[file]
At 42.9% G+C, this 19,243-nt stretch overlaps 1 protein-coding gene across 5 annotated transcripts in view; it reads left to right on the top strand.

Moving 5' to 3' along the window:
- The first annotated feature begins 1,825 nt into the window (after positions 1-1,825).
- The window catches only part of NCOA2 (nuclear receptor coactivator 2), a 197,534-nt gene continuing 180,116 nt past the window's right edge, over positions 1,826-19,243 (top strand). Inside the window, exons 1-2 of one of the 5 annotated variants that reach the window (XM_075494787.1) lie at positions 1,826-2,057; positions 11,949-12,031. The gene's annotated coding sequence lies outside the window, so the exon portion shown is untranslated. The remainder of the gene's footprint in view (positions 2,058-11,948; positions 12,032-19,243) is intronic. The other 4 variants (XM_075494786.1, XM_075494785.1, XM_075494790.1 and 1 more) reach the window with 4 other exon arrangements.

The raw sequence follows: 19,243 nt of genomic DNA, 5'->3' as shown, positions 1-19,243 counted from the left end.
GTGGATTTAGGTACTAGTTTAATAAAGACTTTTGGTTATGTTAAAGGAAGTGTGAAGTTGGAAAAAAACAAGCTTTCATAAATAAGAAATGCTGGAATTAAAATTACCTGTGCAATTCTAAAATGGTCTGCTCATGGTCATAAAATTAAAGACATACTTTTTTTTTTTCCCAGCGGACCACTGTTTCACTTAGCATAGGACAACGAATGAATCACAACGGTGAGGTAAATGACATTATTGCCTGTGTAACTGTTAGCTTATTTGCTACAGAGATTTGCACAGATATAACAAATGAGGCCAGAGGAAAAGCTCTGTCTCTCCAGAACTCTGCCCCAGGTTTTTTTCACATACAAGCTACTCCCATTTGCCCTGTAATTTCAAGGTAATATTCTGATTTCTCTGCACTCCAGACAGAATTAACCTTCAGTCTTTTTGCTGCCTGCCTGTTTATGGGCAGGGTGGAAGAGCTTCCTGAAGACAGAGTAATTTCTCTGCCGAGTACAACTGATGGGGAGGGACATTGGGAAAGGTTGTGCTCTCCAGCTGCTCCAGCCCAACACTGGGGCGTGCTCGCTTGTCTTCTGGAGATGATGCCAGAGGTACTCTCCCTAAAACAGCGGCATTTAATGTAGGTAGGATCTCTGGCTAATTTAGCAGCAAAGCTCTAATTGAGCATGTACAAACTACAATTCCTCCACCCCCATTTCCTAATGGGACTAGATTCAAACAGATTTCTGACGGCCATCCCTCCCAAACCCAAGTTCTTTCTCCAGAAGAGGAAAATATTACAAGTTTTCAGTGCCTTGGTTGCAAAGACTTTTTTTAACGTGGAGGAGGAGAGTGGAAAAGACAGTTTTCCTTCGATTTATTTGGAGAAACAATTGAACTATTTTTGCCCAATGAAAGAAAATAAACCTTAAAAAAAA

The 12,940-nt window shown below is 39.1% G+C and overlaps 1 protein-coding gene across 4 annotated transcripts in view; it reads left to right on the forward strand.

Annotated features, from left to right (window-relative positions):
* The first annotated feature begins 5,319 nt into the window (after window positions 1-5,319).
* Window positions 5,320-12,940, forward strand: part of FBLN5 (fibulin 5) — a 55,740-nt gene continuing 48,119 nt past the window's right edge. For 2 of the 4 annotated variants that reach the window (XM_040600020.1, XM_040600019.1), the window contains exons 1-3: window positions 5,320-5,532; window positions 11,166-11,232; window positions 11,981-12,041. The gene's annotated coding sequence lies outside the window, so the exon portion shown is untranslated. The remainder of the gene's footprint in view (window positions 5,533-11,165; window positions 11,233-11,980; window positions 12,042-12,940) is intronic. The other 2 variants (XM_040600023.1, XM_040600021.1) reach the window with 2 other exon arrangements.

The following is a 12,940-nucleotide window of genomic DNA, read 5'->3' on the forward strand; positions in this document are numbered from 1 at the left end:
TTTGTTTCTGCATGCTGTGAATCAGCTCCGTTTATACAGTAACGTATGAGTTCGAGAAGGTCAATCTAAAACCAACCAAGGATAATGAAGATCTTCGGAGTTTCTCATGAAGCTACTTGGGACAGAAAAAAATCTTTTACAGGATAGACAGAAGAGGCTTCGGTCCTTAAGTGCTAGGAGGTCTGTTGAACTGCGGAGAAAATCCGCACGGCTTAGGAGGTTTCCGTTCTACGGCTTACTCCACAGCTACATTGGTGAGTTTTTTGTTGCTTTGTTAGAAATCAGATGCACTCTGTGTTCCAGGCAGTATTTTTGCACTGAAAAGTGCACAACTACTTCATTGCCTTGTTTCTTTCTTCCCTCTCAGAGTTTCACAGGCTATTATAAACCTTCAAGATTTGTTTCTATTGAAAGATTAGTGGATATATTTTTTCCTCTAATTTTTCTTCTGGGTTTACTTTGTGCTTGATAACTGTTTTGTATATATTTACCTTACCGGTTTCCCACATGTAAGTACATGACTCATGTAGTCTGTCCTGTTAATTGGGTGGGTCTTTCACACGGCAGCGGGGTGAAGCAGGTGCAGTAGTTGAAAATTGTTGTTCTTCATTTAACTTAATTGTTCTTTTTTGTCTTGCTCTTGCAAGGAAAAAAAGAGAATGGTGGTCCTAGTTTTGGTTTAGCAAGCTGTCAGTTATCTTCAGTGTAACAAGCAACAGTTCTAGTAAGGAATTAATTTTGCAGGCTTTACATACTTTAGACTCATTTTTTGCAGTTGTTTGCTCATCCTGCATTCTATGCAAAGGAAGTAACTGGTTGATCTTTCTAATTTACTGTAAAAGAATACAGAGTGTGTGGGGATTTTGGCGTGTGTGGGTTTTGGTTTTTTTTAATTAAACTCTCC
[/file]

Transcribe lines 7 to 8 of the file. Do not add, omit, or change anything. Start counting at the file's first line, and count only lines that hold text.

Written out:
The 12,940-nt window shown below is 39.1% G+C and overlaps 1 protein-coding gene across 4 annotated transcripts in view; it reads left to right on the forward strand.

Annotated features, from left to right (window-relative positions):